With the ending of the back door BABs bailout of the States, it’s no wonder that there have been rumblings within Congress over legislation that will allow a state to file bankruptcy. A recent New York Times article entitled State Bankruptcy Option is Sought (January 21, 2011) states, “Policy makers are working behind the scenes to come up with a way to let states declare bankruptcy and get out from under crushing debts, including the pensions they have promised to retired public workers.” While there is no draft legislation at the moment for fear of a constituent backlash and/or a destabilizing impact on the municipal market, in a recent meeting on Capitol Hill, Senator John Cornyn (R TX) broached the subject of the impact of such bankruptcies with Federal Reserve Chairman, Ben Bernanke.
Bankruptcy could be a the best option for a state like California, as it could permit it to alter its contractual promises to its current pensioners, and break current union contracts. David A. Skeel, a law professor at the University of Pennsylvania, said in an article in The Weekly Standard (“Give States a Way to Go Bankrupt“), that it was possible to envision how bankruptcy for states might work by looking at the existing law for local governments. Called Chapter 9, it gives distressed municipalities a period of debt-collection relief which they can use to restructure their obligations with the help of a bankruptcy judge. Unfunded pensions would become unsecured debts in municipal bankruptcy and may be reduced. However the biggest surprise may await the holders of a state’s general obligation bonds. Through widely considered the strongest credit of any government, they can be treated as unsecured credits, subject to reduction, under Chapter 9. While this is one way Congress could go, another would be modeled on the Municipal Assistance Corporation, which dealt with New York City in 1975. That entity acted as an oversight agency in the restructuring of New York City’s debt.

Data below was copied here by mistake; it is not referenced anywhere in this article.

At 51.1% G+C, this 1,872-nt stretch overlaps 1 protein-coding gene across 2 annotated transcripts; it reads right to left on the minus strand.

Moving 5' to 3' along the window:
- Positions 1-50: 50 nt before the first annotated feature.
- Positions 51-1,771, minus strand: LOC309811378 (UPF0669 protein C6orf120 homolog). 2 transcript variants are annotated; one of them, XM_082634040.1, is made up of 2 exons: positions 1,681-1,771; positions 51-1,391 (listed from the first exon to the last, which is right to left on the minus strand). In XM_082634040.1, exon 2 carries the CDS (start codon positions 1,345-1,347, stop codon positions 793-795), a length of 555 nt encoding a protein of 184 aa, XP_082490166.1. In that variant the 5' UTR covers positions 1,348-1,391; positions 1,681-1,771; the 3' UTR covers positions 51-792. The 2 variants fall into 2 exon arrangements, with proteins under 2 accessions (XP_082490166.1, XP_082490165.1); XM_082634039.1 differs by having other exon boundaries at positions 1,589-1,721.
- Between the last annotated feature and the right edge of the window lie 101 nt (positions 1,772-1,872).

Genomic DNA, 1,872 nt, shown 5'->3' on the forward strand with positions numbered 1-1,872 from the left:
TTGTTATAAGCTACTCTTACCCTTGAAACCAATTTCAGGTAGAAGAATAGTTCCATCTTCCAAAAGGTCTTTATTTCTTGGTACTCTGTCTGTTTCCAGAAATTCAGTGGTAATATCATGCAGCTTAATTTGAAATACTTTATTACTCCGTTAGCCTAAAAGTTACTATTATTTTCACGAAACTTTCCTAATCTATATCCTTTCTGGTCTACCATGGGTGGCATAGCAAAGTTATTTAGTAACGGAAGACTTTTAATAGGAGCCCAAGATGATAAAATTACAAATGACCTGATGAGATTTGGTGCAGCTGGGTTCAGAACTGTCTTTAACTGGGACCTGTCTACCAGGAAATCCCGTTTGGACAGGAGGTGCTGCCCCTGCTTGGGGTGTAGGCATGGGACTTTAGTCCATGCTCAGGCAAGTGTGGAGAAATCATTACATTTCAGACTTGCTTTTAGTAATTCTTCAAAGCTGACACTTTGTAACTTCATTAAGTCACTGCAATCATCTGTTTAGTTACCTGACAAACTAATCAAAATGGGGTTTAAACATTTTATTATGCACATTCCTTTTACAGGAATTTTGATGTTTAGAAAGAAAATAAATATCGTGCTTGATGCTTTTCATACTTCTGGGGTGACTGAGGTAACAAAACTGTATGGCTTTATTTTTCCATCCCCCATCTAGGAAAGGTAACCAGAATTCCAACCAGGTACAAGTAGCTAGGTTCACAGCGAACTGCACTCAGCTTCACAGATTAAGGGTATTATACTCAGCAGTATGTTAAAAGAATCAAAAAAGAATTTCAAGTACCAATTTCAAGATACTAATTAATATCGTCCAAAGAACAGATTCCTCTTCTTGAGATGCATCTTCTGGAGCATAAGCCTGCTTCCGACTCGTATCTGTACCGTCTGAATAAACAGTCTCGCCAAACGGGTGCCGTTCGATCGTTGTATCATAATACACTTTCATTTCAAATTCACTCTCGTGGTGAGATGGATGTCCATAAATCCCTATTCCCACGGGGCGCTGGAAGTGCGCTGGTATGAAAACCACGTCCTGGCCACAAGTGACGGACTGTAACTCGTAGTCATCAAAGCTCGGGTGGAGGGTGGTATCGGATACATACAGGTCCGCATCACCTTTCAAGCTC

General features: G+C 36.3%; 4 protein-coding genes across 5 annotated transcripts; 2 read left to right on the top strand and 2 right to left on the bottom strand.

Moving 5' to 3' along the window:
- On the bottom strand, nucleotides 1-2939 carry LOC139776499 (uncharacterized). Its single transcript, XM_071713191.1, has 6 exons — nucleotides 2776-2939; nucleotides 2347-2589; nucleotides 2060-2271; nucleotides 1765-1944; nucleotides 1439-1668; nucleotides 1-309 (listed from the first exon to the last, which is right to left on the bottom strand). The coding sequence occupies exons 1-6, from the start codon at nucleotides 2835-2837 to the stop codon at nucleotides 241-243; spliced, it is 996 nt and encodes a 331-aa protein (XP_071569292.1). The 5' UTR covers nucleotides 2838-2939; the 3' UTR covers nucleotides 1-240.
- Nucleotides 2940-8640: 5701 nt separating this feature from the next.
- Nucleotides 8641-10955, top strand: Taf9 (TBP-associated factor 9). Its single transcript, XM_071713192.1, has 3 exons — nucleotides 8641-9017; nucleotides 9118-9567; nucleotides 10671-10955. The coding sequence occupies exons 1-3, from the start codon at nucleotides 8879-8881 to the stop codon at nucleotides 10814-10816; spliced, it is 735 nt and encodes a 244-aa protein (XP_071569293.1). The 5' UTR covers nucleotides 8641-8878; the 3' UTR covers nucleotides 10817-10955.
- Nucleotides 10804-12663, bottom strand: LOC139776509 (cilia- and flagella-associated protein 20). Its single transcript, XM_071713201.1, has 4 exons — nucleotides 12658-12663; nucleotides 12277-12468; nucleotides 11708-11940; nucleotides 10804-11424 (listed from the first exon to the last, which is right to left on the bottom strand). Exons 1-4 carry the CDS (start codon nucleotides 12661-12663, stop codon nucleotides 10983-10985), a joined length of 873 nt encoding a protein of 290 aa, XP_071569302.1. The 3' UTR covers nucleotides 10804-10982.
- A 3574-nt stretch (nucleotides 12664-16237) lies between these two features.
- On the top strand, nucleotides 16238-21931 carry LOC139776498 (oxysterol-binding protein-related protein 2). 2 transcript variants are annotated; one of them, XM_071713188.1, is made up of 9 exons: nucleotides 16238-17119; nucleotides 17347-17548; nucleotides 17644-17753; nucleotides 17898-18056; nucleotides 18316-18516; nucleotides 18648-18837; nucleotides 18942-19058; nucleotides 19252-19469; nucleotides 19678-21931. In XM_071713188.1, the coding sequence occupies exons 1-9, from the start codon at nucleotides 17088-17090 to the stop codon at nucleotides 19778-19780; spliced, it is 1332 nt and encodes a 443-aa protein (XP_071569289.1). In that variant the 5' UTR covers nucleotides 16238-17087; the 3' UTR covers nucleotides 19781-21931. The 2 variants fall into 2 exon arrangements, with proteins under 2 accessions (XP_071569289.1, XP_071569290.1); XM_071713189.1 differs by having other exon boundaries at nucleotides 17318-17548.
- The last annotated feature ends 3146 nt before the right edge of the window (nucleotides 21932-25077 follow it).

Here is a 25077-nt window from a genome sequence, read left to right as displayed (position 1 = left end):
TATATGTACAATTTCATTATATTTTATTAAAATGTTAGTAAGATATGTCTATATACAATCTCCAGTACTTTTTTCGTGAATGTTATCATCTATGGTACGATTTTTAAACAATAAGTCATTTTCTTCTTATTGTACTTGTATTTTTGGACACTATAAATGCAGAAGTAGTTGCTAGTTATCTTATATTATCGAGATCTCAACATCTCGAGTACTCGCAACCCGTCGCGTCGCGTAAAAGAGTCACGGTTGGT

In our opinion, in California’s case, there are really only two options: the state could go bankrupt, or seek a bailout from the Federal government, a move that will be resisted by House GOP members. In bankruptcy, the losers are the bondholders, a group that has, so far in this economic crisis, escaped nearly unscathed (except in the Chrysler bailout), while a general bailout falls on all of the taxpayers and would likely be financed with yet more federal debt. While bankruptcy would allow the state to fully fund public services like education, police and firefighters, and health care, it could cost the state more in the long-run as new investors, sensitive to the fact that their preferred status had been removed, would require higher rates of return on newly issued debt.
Both of these alternatives will result in significant pain in the municipal bond market. Bankruptcy, where bondholders take a discount, would be more disruptive to the markets than a general federal bailout, and if one state uses it, it is likely that others would follow. But, in our view, bankruptcy would be preferable, as it establishes the fact to investors that there is risk in these investments and spells out to politicians that the ‘free lunch” of taxpayer bailouts has ended.
Robert Barone, Ph.D.
January 27, 2011